Force Sensitive Resistor HookUp Guide. Resourced from:

HTML Audio/Video DOM currentTime Property. Resourced from:

Lee, Nathan. 2006. The Week Ahead: June 11 – June 17. FILM. New York Times: New York, USA. Resourced from:

Mason, Bill. 1977. Path of the Paddle: Solo Whitewater. National Film Board of Canada. Resourced from:

Parish, Allison. 2018. Working with video. Resourced from:

Reference: .speed(). Resourced from: 


The Pun-nity Mirror (for Hijabis)

EXPERIMENT 3: This + That

by Carisa Antariksa



The Pun-nity Mirror is a prototype of a conceptual vanity mirror that responds to existing beauty standards surrounding the Hijab within the online hijab community. It turns phrases that are self-deprecating, such as “I look like an egg with the hijab on,” or “that’s a huge tent,” into comedic and motivational comments as the user looks into the mirror. These pun-pliments (Pun-like compliments) are activated on the website/screen as the user touches a specific part of the mirror.

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This prototype mirror is a commentary on how vanity has become a significant factor in influencing a Muslim woman’s intentions to wear the hijab. By placing comedy into the mix, I wanted to create an experiment that tackles the issue through a light-hearted angle.

Github Link:


Ideation Process 

I went into this project with Kate’s words in mind (“Have fun with it!”) and began with testing all the examples when I had the chance. The concept came about later on in the process as I wanted to see the possibilities of the all the input and the output sensors and how I can then apply it to a list of ideas. Eventually, I narrowed down my list to the inputs and outputs I was more interested in exploring, from the capacitive sensor, the electret microphone and the infrared (IR) LEDs. I took a week to explore these elements but in the time given, I was only successful in fully exploring the capacitive sensing abilities of both the sensor itself and creating one using the Arduino. I had discovered Capacitive Sensing for Dummies and explored ways in which I could apply this to my personal project.

Furthermore, in terms of the idea itself, I was heavily interested in visualization, especially through Perlin Noise. I studied how it worked and thought of ways to apply it to text, as demonstrated by Kiel Mutschelknaus. Would I be able to apply it to existing vectors I had made in my previous works? Or perhaps I can apply it to other shapes? I had these questions as I kept brainstorming for possibilities. Along with this exploration into algorithms within p5, I also thought of more realistic ideas that concerned my identity, as representation was something I was personally passionate about.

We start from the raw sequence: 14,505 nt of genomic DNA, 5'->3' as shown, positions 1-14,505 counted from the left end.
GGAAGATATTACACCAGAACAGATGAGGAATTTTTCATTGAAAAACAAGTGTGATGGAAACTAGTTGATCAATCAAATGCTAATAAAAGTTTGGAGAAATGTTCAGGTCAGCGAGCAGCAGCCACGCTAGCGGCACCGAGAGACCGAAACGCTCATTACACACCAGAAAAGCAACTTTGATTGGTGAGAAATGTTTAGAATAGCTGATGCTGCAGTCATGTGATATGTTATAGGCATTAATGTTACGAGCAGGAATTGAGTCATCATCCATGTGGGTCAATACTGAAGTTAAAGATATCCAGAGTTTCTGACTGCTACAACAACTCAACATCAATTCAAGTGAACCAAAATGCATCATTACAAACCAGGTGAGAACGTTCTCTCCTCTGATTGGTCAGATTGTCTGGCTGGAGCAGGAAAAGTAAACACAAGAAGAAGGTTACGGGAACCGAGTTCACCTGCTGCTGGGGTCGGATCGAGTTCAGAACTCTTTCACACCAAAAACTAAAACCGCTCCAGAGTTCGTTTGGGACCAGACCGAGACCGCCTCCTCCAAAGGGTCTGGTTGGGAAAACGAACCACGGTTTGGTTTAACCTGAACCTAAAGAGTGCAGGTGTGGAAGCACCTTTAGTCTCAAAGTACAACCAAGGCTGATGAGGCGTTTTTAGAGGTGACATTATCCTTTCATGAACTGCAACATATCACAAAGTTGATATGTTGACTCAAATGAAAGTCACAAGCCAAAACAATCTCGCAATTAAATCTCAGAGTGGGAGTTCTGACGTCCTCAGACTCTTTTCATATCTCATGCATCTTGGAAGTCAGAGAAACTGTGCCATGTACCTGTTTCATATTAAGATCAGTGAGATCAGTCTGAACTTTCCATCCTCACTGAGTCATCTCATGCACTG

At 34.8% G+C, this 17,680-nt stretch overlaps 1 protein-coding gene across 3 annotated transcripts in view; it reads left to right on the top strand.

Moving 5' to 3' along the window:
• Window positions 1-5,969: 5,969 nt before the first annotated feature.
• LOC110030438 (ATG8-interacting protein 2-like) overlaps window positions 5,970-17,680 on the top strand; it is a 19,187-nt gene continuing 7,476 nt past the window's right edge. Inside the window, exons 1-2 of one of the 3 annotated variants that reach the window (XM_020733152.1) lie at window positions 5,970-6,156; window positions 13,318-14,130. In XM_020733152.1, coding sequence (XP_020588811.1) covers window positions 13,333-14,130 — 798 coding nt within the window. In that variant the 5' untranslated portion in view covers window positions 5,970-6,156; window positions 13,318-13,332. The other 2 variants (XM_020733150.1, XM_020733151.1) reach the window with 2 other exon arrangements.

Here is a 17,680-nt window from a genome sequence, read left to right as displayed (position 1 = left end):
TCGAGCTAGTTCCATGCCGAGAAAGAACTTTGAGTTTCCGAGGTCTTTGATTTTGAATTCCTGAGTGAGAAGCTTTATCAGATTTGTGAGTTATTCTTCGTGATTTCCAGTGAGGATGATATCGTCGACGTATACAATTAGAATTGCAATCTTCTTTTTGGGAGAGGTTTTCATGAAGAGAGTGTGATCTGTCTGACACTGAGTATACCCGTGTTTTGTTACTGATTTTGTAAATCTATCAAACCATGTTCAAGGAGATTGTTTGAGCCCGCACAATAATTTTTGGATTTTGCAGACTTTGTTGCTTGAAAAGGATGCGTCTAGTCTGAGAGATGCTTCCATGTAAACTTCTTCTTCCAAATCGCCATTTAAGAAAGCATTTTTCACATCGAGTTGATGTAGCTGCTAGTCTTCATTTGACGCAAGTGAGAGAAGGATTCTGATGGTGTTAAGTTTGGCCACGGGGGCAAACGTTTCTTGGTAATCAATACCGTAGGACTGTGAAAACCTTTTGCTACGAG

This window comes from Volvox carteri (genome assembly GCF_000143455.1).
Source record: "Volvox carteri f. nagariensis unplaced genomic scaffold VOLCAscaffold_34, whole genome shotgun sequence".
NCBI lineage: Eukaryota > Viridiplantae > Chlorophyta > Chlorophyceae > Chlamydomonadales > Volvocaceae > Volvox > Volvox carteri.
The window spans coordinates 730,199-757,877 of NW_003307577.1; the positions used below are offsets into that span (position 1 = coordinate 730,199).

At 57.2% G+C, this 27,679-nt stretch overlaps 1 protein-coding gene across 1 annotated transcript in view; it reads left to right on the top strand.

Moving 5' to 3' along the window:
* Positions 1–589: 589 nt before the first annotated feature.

In the end, I chose to do a micro-project about the Hijab, which I thought suited the opportunity. There were not many existing precedents that explored this religious symbol in a “relatable” context so to say, so I wanted to start by creating one. I approached this idea by first browsing things that I would encounter on Twitter and Instagram regarding comments and opinions on the hijab within the community itself. Modest hijab fashion is a continuously booming industry, giving rise to many influencers from many different backgrounds and nationalities. This in turn forms many narratives from muslims terms of how the hijab is represented and the impressions it gives to the general public. More often there is a serious undertone to these opinions, whether it is judgement or what some define as freedom of expression. An example of this is the issue that rose from one of many hijabi influencers, Dina Torkia, about responses on how she recently wears the hijab (link to article here.)

Rather than applying the heavy weighted side to this subject, I wanted to introduce a perspective that I was more comfortable with. I often discuss about different hijab styles with my close friends and how some styles look differently on us depending on our face or head shape. We throw around words such as ‘egg’, ‘tent’ or even ‘looking “sick”‘ to each other and laugh about it. I was also reminded at some muslim women’s own reasoning behind wearing the hijab itself, ranging from wearing it out of free will or family influence, and can still be heavily affected by the vanity aspect regardless. This thought then led me to search if others who wear the headscarf also think and feel the same way.